Pakistan is on a roll. Over a span of 10 days, terrorists trained on its soil have managed to attack and kill India’s hardened counter-terrorism soldiers in Kashmir at Handwara. The country has also managed to cause the assassination of Sardar Muhammed Arif Wazir, leader of an entirely peaceful group demanding Pashtun rights. Even more recently, its murderous protèges were accused of a heinous attack at a maternity ward in Afghanistan, killing newborns. Few other countries can aspire to touch such heights of brazen sub-conventional war, without having a tonne of sanctions thrust on them.
Iran, North Korea are lesser mortals
Now, consider this. Iran has been described as the “world’s worst sponsor of terrorism”, with US President Donald Trump designating the Iranian Revolutionary Guard Corps (IRGC) as a terrorist entity in April 2019. That’s the first time that a government body has been designated a terrorist entity. Yet, as analysts point out, Shia terrorism has never found a place in the Annual Reports on Terrorism issued by the State Department in the last 20 years. Iran is certainly prone to go out and kill its adversaries, but its operations are a pale shadow of what Islamabad can achieve on a reasonable day.
Then there is the perpetual bad boy, North Korea, which was re-designated as a terrorist sponsor in 2017. That was more to do with the politics of the Trump administration. Though the North Korean regime does prefer to wipe out dissidents, it is incapable of sustaining a virtual army in one country and 20 years of terrorist activities in another, the way Pakistan has.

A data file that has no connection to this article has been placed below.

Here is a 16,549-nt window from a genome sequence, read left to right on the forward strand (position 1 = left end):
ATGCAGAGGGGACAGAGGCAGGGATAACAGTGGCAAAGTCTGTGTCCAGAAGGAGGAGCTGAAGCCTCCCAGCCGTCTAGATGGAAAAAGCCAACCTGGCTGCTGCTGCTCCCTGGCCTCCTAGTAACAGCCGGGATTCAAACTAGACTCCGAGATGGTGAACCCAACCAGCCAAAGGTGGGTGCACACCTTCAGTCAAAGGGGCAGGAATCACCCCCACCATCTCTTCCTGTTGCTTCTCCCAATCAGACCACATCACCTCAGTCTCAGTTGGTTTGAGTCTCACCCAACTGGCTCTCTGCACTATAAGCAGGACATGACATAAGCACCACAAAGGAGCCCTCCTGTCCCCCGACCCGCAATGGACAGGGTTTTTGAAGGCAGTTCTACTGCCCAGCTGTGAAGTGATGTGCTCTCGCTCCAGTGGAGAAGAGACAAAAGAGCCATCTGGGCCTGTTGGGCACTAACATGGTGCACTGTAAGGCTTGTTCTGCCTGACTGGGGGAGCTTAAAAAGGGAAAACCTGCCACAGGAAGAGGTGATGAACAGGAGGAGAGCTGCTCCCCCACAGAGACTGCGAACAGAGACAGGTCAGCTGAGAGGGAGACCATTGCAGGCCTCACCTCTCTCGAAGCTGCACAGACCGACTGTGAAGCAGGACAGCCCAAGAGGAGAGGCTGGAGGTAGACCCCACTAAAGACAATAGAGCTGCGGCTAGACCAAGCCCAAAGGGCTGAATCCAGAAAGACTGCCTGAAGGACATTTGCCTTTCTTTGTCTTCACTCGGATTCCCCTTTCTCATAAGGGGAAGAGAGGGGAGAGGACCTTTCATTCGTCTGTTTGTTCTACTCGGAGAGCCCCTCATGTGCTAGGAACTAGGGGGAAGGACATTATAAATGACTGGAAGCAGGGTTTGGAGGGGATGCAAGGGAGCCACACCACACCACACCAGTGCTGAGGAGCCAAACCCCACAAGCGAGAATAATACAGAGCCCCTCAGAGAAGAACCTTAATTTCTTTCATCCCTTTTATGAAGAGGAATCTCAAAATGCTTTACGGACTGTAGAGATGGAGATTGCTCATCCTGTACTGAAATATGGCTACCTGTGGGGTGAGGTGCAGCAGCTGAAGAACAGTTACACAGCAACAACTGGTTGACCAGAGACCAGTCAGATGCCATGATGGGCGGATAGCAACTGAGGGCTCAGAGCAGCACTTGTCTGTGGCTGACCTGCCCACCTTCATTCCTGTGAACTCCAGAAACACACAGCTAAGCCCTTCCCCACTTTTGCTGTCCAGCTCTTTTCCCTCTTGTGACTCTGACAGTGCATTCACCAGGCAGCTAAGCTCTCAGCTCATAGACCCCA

The Taliban is an army that depends on Pakistan for shelter, banking, medical care and money, among other things. In the Afghan conflict, 20,260 civilians have been killed or injured between 2009 and March 2020, according to UNAMA‘s conservative estimates. That doesn’t take into account the preceding ten years of war, which may be assumed to have killed a similar number of civilians. Total casualties (both civilian and military) in Kashmir have been estimated to be around 41,000 till 2017. Add to that about another 855 killed since then. In total, Pakistan has been directly or indirectly responsible for more than one lakh deaths since 1990. Yet, Iran remains at the top of the charts for spreading terror.
How Pakistan has gotten away with this for decades is a question that has puzzled even the best of security experts. Barring the single threat post 9/11 to ‘bomb Pakistan back into the stone age’ the US seems to have shied away from even limited air attacks on Taliban camps in Pakistan. When questioned on this diffidence, many in Washington scornfully dismissed the possibility of attacking a nuclear weapon state, forgetting that Pakistan was already a nuclear state when Richard Armitage, then US assistant secretary of state, made his historic threat.
However, the US has arm-twisted Pakistan on other occasions: when it used drones to attack deep into Pakistani territory, when US Aircraft crossed Pakistani air space to bomb Osama bin Laden’s camps in Afghanistan, and when it went into Pakistan itself to get Bin Laden. So, whether Pakistani nuclear weapons deter the US or not seems to depend heavily on its own interests, political context and the extent of punishment that it calculates Pakistan can bear.